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How to Report on the COVID-19 Outbreak Responsibly

Ccientific American
Remember, the virus doesn’t follow the news and doesn’t care about Twitter

The profusion of information that keeps emerging about the growing COVID-19 outbreak presents challenges for reporters and the scientists they talk to when researching their stories. Good reporting and science have to distinguish legitimate sources of information from no end of rumors, half-truths, financially motivated promotions of snake-oil remedies and politically motivated propaganda.

While keeping track of the outbreak, we’ve become aware of how hard this vigilance is for even the most energetic and well-motivated scientists and journalists, given the firehose of available information from both traditional sources (public health authorities, journals) and new ones (preprints, blogs).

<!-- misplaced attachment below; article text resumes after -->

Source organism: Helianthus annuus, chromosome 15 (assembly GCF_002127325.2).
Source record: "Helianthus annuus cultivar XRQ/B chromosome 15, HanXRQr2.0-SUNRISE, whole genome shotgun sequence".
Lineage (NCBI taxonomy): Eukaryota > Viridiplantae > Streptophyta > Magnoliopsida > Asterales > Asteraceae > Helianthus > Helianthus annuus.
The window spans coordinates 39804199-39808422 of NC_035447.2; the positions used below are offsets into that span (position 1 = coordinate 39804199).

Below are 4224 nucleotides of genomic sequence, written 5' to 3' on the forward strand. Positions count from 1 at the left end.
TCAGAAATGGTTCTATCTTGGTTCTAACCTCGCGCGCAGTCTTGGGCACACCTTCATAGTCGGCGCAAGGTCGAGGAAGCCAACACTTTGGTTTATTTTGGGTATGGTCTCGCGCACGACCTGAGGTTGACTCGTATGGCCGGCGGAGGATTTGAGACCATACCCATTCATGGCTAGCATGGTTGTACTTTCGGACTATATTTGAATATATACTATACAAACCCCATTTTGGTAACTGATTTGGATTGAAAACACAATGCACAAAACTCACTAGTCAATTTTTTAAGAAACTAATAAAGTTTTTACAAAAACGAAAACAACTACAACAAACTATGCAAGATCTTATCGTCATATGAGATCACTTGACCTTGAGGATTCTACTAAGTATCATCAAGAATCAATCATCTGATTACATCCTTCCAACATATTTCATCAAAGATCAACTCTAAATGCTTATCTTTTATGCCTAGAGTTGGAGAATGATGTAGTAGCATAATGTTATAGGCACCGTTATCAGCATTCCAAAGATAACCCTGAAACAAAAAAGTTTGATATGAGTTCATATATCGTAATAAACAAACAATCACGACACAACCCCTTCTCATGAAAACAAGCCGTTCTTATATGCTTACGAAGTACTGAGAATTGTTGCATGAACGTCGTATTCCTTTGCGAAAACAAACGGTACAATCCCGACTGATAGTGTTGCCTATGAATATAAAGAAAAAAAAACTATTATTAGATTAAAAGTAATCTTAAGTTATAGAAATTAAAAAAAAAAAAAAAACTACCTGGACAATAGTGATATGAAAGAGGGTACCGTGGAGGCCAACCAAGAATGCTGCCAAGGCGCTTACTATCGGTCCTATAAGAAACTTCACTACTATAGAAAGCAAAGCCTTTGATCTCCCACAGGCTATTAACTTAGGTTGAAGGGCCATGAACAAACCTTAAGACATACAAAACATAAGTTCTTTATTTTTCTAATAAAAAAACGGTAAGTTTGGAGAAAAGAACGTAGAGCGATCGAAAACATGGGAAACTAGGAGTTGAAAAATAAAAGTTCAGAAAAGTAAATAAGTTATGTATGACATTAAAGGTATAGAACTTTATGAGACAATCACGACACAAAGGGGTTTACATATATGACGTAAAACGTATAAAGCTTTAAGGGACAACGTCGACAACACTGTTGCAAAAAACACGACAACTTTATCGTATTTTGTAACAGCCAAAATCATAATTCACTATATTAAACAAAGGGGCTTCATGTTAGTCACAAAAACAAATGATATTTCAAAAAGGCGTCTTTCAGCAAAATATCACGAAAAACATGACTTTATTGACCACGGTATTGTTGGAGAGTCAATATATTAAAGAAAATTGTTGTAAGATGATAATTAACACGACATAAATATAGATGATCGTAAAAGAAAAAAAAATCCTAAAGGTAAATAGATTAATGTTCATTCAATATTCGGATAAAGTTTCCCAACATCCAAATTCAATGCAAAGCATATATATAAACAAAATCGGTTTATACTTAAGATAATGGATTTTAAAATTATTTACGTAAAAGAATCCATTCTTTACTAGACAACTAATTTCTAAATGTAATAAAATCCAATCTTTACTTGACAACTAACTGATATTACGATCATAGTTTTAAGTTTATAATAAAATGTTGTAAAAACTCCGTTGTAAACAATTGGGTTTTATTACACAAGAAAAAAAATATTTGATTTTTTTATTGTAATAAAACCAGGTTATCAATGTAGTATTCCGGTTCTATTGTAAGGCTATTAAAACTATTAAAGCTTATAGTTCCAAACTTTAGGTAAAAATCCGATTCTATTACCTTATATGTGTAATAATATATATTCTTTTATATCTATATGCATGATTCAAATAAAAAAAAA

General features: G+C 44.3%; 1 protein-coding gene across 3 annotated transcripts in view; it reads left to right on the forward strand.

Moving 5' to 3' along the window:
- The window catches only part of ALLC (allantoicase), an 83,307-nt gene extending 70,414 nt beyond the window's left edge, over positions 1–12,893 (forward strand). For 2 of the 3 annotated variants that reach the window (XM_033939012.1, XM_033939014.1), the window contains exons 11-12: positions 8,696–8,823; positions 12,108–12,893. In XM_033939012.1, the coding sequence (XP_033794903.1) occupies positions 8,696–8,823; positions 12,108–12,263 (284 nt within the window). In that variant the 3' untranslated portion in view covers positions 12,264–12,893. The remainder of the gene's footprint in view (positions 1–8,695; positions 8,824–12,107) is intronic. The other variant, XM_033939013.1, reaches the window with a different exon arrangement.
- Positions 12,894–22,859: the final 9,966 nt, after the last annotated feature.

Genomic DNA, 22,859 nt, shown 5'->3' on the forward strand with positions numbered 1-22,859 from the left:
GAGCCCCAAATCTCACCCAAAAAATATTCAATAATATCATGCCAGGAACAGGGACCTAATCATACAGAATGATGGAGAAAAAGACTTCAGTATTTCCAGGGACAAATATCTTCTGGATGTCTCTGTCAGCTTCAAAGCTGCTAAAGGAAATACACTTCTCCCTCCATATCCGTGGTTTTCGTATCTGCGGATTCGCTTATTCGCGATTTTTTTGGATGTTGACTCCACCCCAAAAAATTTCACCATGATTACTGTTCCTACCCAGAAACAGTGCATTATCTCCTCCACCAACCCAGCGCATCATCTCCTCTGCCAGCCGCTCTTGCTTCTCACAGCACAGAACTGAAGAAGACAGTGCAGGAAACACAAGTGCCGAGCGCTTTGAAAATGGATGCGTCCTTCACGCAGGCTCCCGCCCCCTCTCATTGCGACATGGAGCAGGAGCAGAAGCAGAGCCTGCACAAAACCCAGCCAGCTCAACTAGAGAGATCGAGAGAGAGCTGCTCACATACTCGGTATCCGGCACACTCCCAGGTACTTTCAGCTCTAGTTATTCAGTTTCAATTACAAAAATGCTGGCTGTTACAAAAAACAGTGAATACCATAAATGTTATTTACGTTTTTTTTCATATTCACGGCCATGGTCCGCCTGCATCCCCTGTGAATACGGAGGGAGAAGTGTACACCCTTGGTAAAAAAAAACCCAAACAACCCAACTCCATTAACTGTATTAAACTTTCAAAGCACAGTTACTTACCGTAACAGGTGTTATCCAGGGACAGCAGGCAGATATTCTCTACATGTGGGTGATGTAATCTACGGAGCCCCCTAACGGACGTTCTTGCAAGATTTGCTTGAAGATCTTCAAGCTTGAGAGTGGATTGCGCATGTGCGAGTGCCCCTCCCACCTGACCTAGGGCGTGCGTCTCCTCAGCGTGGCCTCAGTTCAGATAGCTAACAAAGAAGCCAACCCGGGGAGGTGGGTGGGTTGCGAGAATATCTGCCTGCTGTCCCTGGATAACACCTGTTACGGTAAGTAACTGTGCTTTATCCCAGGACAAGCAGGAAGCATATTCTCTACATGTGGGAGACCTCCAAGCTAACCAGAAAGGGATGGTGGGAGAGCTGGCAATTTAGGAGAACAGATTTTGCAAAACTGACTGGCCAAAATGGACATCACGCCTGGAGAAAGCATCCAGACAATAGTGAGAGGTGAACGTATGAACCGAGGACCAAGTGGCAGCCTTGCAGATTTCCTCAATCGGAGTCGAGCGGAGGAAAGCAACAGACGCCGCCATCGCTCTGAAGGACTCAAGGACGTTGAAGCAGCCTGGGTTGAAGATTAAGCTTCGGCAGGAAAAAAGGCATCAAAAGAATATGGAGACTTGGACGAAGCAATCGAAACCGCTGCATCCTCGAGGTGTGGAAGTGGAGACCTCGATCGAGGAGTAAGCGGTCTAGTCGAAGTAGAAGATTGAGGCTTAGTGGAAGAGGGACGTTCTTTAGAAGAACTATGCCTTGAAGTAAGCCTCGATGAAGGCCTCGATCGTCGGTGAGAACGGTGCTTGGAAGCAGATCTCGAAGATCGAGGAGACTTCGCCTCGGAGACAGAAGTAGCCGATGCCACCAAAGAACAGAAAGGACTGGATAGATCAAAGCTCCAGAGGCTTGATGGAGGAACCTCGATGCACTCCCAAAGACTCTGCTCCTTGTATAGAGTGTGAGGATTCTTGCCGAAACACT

To help in this effort, we think reporting should distinguish between at least three levels of information: (A) what we know is true; (B) what we think is true—fact-based assessments that also depend on inference, extrapolation or educated interpretation of facts that reflect an individual’s view of what is most likely to be going on; and (C) opinions and speculation.

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